In March, as wealthy Britain led the world in vaccination rates and almost half its people had received a shot, the organisation meant to ensure fair global access to COVID-19 vaccines allotted the country over half a million doses from its supplies.
By contrast Botswana, which hadn’t even started its vaccination drive, was assigned 20,000 doses from the same batch of millions of Pfizer mRNA vaccines, according to publicly available documents detailing COVAX’s allocations.
Other poorer nations, with fledgling vaccination drives at best, also received fewer shots than Britain. Rwanda and Togo were each allotted about 100,000 doses, and Libya nearly 55,000.
The distribution was driven by the methodology used by COVAX, a programme co-led by the World Health Organization, the Coalition for Epidemic Preparedness Innovations (CEPI) and the Global Alliance for Vaccines and Immunization (Gavi). Since January, it has largely allocated doses proportionally among its members according to population size, but regardless of their vaccination coverage.
This made some rich nations, which already had many vaccines through separate deals with pharmaceutical firms, eligible for COVAX doses alongside countries with no vaccines at all.
Six months later, COVAX is planning to overhaul the allocation methodology to ensure it takes into account the proportion of a country’s population that has been vaccinated, including with shots bought directly from drugmakers, according to an internal Gavi document reviewed by Reuters.
The proposal will be discussed at the Gavi board meeting on Tuesday, and the change could be enacted in the fourth quarter of this year, the document said.
The COVID-19 pandemic has presented an almost unprecedented challenge, and large, hallowed institutions like the WHO and U.S. Centers for Disease Control have at times struggled to keep pace and shift course as new data has come in.
Asked why total vaccine coverage was not used earlier as a measure, Bruce Aylward, a senior WHO and COVAX official, told Reuters that the allocation terms could not be changed without the consent of COVAX’s more than 140 member countries, though he did not elaborate on the process of reaching consensus.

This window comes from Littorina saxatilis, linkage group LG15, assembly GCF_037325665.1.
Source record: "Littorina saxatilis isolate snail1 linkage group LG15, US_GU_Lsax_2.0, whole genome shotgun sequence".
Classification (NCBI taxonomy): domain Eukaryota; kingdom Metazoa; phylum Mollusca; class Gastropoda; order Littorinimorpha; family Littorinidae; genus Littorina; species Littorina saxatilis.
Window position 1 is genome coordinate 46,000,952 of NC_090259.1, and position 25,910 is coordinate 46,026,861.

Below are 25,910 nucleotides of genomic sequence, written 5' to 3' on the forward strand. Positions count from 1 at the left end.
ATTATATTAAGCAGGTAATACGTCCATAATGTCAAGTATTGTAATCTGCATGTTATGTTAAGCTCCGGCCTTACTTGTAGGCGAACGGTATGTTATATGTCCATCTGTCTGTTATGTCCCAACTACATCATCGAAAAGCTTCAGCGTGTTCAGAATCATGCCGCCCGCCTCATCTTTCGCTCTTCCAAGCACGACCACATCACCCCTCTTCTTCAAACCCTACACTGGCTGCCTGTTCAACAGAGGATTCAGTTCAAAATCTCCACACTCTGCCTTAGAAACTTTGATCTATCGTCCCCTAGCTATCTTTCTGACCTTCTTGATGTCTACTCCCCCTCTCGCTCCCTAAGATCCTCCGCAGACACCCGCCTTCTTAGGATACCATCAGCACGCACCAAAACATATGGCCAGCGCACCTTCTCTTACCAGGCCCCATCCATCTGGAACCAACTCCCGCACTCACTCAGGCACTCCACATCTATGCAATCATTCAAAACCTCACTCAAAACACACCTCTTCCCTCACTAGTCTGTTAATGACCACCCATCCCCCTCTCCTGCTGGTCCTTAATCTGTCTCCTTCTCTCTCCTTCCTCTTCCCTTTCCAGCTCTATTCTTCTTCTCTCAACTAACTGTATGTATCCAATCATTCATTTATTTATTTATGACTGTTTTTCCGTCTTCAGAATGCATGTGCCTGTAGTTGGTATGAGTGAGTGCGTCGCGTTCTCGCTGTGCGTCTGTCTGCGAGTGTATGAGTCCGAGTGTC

He added that hard data on vaccines’ efficacy, which strengthened the case for a change, was now available.
“What’s becoming interesting now, only in the last couple of months, is the divergence between cases and deaths as a result of vaccination coverage,” he said.
“We are learning that the single best indicator of mortality risk is the level of whole coverage, not just COVAX coverage.”
SHORTAGE OF SHOTS
Britain will overall be a net donor in money and vaccines. It has invested 71 million pounds ($97 million) in COVAX, which in theory allows it to buy up to 27 million doses, plus this summer began donating up to nine million shots, some via COVAX.
Yet there has been a wealth-driven inequality since before vaccines became available, with governments in London, Washington, Ottawa, Brussels and beyond, many of them COVAX members, separately securing large supplies outside the scheme.
In June, COVAX scaled back its initial ambitions of acting as a vaccine clearing house for the world to focus only on countries deemed most in need. Yet within that group it was still assigning vaccines according to the population sizes, rather than their total vaccination coverage.
Since its inception 15 months ago, COVAX has been plagued by vaccine shortages, caused initially by richer nations’ hoarding of limited doses.
Subsequently supplies were hit by drugmakers’ problems in ramping up production and export restrictions in manufacturing hub India, which has held up delivery of many of the 240 million doses of the AstraZeneca vaccine that COVAX allocated in late February.